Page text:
What Causes Blood Clots? Smoking Is a Major Factor
You probably know the basics about blood clots and how they endanger your health. But what causes blood clots, and could you be putting your own health at risk?
While many risk factors for blood clots are beyond your control, some are related to your habits, meaning you can take steps toward preventing blood clots. Being overweight or obese, sitting for extended periods of time or living a sedentary lifestyle, for example, can increase your risk of developing certain types of blood clots. You can also lower your risk of blood clots by not smoking.
Why blood clots are dangerous
Blood clots in and of themselves are not dangerous. Clotting is a normal function of the body—when you experience an injury, the body forms a clot to stop the bleeding. Once the wound begins to heal, the blood clot breaks down.
But in some cases, blood clots can form when and where they shouldn’t. Your body might produce too many clots or they may linger in the body rather than breaking down. This can be dangerous, since clots clog up blood vessels and can travel to other parts of the body, creating blockages.
Blood clots can form in the arteries, in what’s known as an arterial clot, and they also affect the veins. Deep vein thrombosis is a common and potentially life-threatening type of clot within a vein, often occurring in the lower body, including the pelvis and legs.
Blood clots can also form in or move into other areas of the body, such as the lungs, brain, heart and kidneys. When this happens, dangerous and even deadly conditions can occur, including heart attack, stroke and kidney failure.
The symptoms of a blood clot depend on where in the body it occurs. A clot in the heart, for example, may cause chest pain, while one in the lungs can lead to shortness of breath. Swelling, tenderness and warmth are all common symptoms of blood clots in the arms or legs.
How smoking affects your blood
Wondering how smoking increases the risk of clots? Blood clots are made up of platelets, proteins and cells in the body that clump together.
When you smoke, your platelets are more likely to stick together. That’s because exposure to the chemicals found in cigarettes changes the surface of the platelets in your blood.
But that’s not the only reason smoking increases the risk of blood clots. Smoking also damages the lining of the walls of the body’s blood vessels, which contributes to blood clot formation.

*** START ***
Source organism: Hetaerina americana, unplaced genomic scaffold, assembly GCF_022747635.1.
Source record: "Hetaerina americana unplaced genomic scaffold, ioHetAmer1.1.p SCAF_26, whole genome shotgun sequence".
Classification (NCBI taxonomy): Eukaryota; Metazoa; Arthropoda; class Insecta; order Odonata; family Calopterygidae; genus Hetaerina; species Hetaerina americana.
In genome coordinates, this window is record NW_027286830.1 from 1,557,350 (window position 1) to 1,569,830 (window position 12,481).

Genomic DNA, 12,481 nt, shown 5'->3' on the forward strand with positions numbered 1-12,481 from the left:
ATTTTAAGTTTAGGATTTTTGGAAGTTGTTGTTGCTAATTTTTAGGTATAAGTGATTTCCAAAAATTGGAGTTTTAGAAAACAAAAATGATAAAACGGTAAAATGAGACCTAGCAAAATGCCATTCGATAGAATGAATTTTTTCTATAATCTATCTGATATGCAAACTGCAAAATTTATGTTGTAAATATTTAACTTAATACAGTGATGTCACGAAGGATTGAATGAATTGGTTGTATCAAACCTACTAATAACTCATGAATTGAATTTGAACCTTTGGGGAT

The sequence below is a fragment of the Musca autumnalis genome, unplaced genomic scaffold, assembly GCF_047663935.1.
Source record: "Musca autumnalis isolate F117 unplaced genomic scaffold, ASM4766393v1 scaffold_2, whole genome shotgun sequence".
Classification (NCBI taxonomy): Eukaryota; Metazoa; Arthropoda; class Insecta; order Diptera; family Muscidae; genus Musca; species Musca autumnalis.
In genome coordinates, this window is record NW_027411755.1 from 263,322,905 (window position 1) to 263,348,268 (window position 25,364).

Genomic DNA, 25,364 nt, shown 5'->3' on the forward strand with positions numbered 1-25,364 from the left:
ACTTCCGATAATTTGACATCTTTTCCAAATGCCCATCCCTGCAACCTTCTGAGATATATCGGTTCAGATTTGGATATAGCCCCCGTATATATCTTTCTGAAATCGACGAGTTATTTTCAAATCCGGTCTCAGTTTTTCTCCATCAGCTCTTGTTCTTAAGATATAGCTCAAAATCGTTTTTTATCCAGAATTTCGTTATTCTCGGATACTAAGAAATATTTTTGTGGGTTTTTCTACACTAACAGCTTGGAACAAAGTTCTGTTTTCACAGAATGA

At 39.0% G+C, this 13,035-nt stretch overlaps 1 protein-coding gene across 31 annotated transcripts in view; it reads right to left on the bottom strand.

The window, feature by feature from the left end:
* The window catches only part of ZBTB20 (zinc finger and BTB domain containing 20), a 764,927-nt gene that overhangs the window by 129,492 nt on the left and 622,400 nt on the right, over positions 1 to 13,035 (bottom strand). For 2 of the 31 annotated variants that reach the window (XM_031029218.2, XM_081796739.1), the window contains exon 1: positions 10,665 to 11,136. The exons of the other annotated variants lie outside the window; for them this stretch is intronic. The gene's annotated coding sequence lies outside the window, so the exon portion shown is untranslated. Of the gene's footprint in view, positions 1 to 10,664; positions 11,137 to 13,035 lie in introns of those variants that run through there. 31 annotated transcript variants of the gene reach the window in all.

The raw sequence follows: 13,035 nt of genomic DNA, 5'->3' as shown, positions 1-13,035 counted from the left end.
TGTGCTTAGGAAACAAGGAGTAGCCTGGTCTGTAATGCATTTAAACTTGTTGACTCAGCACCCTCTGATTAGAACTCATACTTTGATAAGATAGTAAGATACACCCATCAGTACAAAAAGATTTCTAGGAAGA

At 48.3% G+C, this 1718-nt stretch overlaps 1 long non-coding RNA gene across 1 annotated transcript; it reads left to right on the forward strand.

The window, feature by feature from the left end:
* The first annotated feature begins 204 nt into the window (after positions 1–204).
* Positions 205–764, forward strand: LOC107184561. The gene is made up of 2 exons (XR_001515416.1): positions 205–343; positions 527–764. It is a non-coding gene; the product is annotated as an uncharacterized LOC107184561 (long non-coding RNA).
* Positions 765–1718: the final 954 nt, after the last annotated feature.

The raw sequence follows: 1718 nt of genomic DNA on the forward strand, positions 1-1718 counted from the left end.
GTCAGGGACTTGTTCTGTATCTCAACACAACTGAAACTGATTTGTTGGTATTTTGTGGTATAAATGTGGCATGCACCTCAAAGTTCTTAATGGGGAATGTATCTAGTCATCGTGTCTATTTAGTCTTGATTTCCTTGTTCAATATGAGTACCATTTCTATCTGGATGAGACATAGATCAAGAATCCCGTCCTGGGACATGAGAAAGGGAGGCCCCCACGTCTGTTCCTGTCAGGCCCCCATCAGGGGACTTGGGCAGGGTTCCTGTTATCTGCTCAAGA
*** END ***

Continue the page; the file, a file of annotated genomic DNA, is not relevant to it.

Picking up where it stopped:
How much more likely are blood clots among those who smoke? A 2010 study looking at a particular type of blood clot in the veins called venous thromboembolism found that smokers were up to 52% more likely to develop the condition.
Vaping is seen by some as a “safer” way to smoke, but research presented in September 2021 found that e-cigarettes also increase the risk of blood clots. The study reported that the risk of blood clots increased rapidly in the 15 minutes after smoking an e-cigarette.
Smoking is a significant risk factor for blood clots by itself, but the risk increases when smoking is combined with other risk factors. Someone who smokes and is also overweight, or who smokes and has medical conditions associated with blood clots like diabetes or cancer, is at a particularly high risk of developing dangerous clots.
How blood clots are diagnosed
If your doctor suspects you may have a blood clot, imaging tests help confirm a diagnosis and determine the clot’s exact location and size. Ultrasound can find potential blood clots in the arms and legs, while CT scans look for clots in the head, lungs, neck, chest and abdomen.
In many cases, these scans are ordered on an urgent basis, since blood clots can contribute to life-threatening health conditions. In others, though, your doctor may recommend scheduling an appointment for a CT scan or ultrasound as a precautionary measure, such as before or after a surgical procedure.
If you or a loved one require an imaging scan to check for blood clots, American Health Imaging has the technology and expertise you need, with same-day appointments and extended hours. We can step you through the process from start to finish, helping you understand what to expect every step of the way. You’ll receive fast and accurate results you can trust.
CT scans are used to detect and diagnose blood clots before they contribute to a life-threatening health issue such as stroke. Learn more about CT scans and how they work.